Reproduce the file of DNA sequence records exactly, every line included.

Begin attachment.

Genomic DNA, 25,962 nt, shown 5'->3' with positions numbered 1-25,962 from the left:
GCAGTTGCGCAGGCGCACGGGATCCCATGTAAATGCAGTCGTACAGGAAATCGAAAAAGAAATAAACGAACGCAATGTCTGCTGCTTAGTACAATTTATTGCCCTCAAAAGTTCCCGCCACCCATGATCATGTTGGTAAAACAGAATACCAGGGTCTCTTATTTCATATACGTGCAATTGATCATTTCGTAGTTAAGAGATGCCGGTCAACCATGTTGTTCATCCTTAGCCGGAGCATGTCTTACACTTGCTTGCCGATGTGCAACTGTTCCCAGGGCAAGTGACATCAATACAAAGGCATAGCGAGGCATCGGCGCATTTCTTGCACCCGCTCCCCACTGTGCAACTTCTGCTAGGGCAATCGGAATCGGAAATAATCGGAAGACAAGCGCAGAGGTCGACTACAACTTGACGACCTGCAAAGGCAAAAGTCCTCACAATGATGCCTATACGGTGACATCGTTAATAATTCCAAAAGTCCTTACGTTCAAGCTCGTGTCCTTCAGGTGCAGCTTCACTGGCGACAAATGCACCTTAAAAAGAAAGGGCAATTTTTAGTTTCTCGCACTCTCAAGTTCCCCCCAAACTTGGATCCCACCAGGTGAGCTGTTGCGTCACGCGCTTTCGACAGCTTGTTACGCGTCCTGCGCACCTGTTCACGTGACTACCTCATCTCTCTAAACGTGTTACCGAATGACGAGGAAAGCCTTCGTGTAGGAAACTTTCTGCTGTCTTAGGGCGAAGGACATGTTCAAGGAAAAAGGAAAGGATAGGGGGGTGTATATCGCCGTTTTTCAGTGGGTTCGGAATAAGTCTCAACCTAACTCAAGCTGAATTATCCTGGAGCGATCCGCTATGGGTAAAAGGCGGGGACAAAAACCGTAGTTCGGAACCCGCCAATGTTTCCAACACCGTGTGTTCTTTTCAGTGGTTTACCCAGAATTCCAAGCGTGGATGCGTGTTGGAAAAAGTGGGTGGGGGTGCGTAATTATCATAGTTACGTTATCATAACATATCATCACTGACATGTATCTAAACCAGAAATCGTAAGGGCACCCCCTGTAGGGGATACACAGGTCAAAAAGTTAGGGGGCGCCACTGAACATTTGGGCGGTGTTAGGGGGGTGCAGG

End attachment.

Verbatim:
Genomic DNA, 25,962 nt, shown 5'->3' with positions numbered 1-25,962 from the left:
GCAGTTGCGCAGGCGCACGGGATCCCATGTAAATGCAGTCGTACAGGAAATCGAAAAAGAAATAAACGAACGCAATGTCTGCTGCTTAGTACAATTTATTGCCCTCAAAAGTTCCCGCCACCCATGATCATGTTGGTAAAACAGAATACCAGGGTCTCTTATTTCATATACGTGCAATTGATCATTTCGTAGTTAAGAGATGCCGGTCAACCATGTTGTTCATCCTTAGCCGGAGCATGTCTTACACTTGCTTGCCGATGTGCAACTGTTCCCAGGGCAAGTGACATCAATACAAAGGCATAGCGAGGCATCGGCGCATTTCTTGCACCCGCTCCCCACTGTGCAACTTCTGCTAGGGCAATCGGAATCGGAAATAATCGGAAGACAAGCGCAGAGGTCGACTACAACTTGACGACCTGCAAAGGCAAAAGTCCTCACAATGATGCCTATACGGTGACATCGTTAATAATTCCAAAAGTCCTTACGTTCAAGCTCGTGTCCTTCAGGTGCAGCTTCACTGGCGACAAATGCACCTTAAAAAGAAAGGGCAATTTTTAGTTTCTCGCACTCTCAAGTTCCCCCCAAACTTGGATCCCACCAGGTGAGCTGTTGCGTCACGCGCTTTCGACAGCTTGTTACGCGTCCTGCGCACCTGTTCACGTGACTACCTCATCTCTCTAAACGTGTTACCGAATGACGAGGAAAGCCTTCGTGTAGGAAACTTTCTGCTGTCTTAGGGCGAAGGACATGTTCAAGGAAAAAGGAAAGGATAGGGGGGTGTATATCGCCGTTTTTCAGTGGGTTCGGAATAAGTCTCAACCTAACTCAAGCTGAATTATCCTGGAGCGATCCGCTATGGGTAAAAGGCGGGGACAAAAACCGTAGTTCGGAACCCGCCAATGTTTCCAACACCGTGTGTTCTTTTCAGTGGTTTACCCAGAATTCCAAGCGTGGATGCGTGTTGGAAAAAGTGGGTGGGGGTGCGTAATTATCATAGTTACGTTATCATAACATATCATCACTGACATGTATCTAAACCAGAAATCGTAAGGGCACCCCCTGTAGGGGATACACAGGTCAAAAAGTTAGGGGGCGCCACTGAACATTTGGGCGGTGTTAGGGGGGTGCAGG